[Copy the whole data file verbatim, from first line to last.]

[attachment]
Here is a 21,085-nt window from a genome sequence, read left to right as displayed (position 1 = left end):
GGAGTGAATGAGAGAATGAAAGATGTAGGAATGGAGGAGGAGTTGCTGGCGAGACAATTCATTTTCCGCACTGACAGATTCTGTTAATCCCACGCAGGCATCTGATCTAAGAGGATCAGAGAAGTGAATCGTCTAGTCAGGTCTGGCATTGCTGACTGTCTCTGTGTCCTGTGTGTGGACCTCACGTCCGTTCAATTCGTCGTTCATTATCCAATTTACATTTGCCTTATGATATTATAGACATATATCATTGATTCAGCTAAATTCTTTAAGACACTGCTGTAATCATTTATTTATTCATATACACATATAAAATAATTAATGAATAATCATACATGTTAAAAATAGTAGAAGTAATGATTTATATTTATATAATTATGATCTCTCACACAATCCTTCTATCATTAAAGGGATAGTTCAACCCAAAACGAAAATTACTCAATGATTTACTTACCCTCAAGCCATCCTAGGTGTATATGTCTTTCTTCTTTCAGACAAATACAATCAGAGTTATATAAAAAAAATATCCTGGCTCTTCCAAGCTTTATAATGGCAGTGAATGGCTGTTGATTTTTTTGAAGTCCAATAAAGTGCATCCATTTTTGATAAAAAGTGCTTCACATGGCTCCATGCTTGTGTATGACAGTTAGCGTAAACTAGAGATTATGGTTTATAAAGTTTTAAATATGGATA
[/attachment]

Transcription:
Here is a 21,085-nt window from a genome sequence, read left to right as displayed (position 1 = left end):
GGAGTGAATGAGAGAATGAAAGATGTAGGAATGGAGGAGGAGTTGCTGGCGAGACAATTCATTTTCCGCACTGACAGATTCTGTTAATCCCACGCAGGCATCTGATCTAAGAGGATCAGAGAAGTGAATCGTCTAGTCAGGTCTGGCATTGCTGACTGTCTCTGTGTCCTGTGTGTGGACCTCACGTCCGTTCAATTCGTCGTTCATTATCCAATTTACATTTGCCTTATGATATTATAGACATATATCATTGATTCAGCTAAATTCTTTAAGACACTGCTGTAATCATTTATTTATTCATATACACATATAAAATAATTAATGAATAATCATACATGTTAAAAATAGTAGAAGTAATGATTTATATTTATATAATTATGATCTCTCACACAATCCTTCTATCATTAAAGGGATAGTTCAACCCAAAACGAAAATTACTCAATGATTTACTTACCCTCAAGCCATCCTAGGTGTATATGTCTTTCTTCTTTCAGACAAATACAATCAGAGTTATATAAAAAAAATATCCTGGCTCTTCCAAGCTTTATAATGGCAGTGAATGGCTGTTGATTTTTTTGAAGTCCAATAAAGTGCATCCATTTTTGATAAAAAGTGCTTCACATGGCTCCATGCTTGTGTATGACAGTTAGCGTAAACTAGAGATTATGGTTTATAAAGTTTTAAATATGGATA